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Nokia (NYSE:NOK) has cut the price of its flagship smartphone in half just three months after its launch in an effort to bolster sales as rivals such as Apple (NASDAQ:AAPL) and Samsung continue to erode the smartphone maker’s market share.
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The cost of the Lumia 900 Windows phone has been reduced to $49.99 from $99 with a two-year agreement, Nokia spokesman Keith Nowak said on Sunday. The phone is sold at AT&T (NYSE:T) stores.
The price cut “is part of [Nokia's] ongoing lifecycle management, which is jointly done between Nokia and carrier customers,” said Nowak, adding that such a price cut is not unusual at this time in a smartphone’s life cycle, once the hype surrounding a new release has died down, and noting that Samsung similarly cut the price of its Galaxy S II, which was launched before the Lumia 900.
Once the dominant figure in the mobile phone industry, Nokia was late to the smartphone game, and has also been losing market share in lower-end handsets. The Lumia 900 uses largely untried software from Microsoft (NASDAQ:MSFT), and so far sales have been slow for the device on which Nokia was pinning a lot of hopes. Sales took a further hit when Microsoft said current phones will be unable to run its new Windows 8 software, rendering them obsolete when the new mobile OS comes out in late summer or early fall.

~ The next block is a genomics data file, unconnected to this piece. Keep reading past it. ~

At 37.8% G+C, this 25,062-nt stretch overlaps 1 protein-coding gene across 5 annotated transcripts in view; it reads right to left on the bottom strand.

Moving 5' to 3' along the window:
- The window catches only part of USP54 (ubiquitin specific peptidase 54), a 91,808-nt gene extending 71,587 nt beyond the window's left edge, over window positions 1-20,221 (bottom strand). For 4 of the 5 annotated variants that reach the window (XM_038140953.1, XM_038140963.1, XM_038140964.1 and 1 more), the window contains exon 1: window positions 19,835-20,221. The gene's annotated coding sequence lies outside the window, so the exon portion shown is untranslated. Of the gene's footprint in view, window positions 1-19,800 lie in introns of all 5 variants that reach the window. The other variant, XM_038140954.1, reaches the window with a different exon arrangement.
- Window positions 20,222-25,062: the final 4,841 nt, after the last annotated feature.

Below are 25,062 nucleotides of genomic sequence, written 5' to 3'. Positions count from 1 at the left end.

Meanwhile, Apple (NASDAQ:AAPL) has been holding on to a large share of the high-end market with the iPhone, which is expected to capture more than 20 percent of the smartphone market this year, while smartphones built on Google’s (NASDAQ:GOOG) Android system are expected to comprise 61 percent of the global market in 2012, according to International Data Corp.
Nokia (NYSE:NOK), as a result of its competitors’ successes and its own missteps, has been struggling to stay afloat. The company is expected to post a loss in the handset business of 236 million euros when it reports second-quarter results this coming Thursday, up from 127 million euros in the first quarter, according to analysts polled by Reuters.
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